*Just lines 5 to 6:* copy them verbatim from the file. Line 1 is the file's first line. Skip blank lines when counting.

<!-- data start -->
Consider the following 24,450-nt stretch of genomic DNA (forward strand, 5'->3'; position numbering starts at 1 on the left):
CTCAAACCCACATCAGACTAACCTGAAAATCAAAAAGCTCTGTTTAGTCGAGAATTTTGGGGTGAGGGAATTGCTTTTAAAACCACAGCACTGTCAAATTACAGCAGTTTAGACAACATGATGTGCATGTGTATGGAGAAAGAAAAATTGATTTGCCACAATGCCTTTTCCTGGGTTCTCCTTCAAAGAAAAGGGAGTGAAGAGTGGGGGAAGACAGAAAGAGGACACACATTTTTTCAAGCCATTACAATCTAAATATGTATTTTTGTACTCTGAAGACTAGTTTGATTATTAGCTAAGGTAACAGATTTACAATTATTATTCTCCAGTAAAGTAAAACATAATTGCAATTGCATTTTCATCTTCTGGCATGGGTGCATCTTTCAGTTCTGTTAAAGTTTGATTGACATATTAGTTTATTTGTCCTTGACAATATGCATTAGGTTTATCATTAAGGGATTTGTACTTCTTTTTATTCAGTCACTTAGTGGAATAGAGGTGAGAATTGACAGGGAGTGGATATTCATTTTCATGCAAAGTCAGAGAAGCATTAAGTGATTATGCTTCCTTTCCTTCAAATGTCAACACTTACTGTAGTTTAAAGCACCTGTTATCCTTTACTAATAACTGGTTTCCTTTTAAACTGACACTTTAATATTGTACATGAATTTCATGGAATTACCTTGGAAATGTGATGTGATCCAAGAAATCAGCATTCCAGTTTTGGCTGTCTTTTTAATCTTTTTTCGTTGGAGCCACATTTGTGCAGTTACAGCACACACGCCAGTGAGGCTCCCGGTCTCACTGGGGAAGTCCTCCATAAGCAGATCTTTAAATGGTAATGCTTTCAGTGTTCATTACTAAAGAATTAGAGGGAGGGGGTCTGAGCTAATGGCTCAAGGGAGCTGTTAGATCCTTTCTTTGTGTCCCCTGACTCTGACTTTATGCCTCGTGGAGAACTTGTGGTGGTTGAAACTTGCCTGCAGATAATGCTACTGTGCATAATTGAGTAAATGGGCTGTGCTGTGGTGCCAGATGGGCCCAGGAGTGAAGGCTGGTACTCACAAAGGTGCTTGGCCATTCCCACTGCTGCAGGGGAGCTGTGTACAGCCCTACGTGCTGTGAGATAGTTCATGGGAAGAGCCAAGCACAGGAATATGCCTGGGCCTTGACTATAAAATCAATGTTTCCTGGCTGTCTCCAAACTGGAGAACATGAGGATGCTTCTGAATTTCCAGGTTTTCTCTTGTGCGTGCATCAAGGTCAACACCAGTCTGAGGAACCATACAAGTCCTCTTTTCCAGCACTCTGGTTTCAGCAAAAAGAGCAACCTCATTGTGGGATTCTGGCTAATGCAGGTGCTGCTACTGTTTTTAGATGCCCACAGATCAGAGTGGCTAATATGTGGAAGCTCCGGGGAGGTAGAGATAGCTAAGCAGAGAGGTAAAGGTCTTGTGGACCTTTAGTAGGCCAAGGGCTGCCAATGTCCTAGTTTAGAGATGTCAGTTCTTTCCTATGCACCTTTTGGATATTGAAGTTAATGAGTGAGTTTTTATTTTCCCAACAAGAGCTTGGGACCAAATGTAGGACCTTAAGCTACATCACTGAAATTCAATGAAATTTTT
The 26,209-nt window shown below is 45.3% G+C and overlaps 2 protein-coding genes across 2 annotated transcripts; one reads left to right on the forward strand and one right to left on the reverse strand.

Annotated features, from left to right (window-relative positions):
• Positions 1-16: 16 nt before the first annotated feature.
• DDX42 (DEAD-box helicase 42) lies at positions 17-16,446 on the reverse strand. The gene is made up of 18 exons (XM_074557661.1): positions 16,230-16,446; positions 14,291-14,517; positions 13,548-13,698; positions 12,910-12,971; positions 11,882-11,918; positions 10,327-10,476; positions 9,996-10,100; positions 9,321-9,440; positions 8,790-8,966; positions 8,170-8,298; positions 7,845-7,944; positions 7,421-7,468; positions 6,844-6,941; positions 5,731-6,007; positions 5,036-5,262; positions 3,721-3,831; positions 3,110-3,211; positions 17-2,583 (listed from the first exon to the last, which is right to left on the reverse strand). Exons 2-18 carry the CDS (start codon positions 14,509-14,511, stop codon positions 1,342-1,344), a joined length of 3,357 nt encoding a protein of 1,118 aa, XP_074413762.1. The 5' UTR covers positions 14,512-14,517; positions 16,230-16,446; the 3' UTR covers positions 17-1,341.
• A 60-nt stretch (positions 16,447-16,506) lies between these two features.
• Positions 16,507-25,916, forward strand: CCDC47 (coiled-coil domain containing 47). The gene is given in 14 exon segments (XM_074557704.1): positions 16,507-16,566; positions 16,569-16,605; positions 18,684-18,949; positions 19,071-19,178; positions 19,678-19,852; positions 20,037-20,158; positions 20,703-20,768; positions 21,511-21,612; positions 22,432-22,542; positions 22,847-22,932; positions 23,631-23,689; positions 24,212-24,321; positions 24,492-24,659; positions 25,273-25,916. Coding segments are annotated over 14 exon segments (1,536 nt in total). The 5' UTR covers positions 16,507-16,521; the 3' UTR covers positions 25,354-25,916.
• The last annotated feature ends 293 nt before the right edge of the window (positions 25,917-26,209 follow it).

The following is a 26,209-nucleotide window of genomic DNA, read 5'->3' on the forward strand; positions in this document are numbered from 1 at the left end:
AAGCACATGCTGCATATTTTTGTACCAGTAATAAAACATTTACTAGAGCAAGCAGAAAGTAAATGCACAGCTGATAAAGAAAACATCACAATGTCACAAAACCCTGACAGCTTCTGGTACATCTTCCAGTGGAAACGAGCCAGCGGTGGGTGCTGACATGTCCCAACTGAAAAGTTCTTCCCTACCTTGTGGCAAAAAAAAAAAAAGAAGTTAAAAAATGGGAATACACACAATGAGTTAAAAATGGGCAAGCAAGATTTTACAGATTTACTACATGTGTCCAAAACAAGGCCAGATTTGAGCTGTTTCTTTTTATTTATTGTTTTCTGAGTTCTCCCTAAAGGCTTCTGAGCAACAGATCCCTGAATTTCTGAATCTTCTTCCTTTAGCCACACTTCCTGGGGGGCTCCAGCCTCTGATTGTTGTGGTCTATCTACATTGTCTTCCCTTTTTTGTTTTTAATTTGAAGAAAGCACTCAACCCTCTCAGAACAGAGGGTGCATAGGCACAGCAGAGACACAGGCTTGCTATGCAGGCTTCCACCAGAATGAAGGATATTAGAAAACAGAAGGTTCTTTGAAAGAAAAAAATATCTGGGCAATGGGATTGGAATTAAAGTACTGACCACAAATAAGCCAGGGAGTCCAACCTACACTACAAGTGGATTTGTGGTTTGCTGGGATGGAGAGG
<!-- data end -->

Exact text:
• Positions 1-16: 16 nt before the first annotated feature.
• DDX42 (DEAD-box helicase 42) lies at positions 17-16,446 on the reverse strand. The gene is made up of 18 exons (XM_074557661.1): positions 16,230-16,446; positions 14,291-14,517; positions 13,548-13,698; positions 12,910-12,971; positions 11,882-11,918; positions 10,327-10,476; positions 9,996-10,100; positions 9,321-9,440; positions 8,790-8,966; positions 8,170-8,298; positions 7,845-7,944; positions 7,421-7,468; positions 6,844-6,941; positions 5,731-6,007; positions 5,036-5,262; positions 3,721-3,831; positions 3,110-3,211; positions 17-2,583 (listed from the first exon to the last, which is right to left on the reverse strand). Exons 2-18 carry the CDS (start codon positions 14,509-14,511, stop codon positions 1,342-1,344), a joined length of 3,357 nt encoding a protein of 1,118 aa, XP_074413762.1. The 5' UTR covers positions 14,512-14,517; positions 16,230-16,446; the 3' UTR covers positions 17-1,341.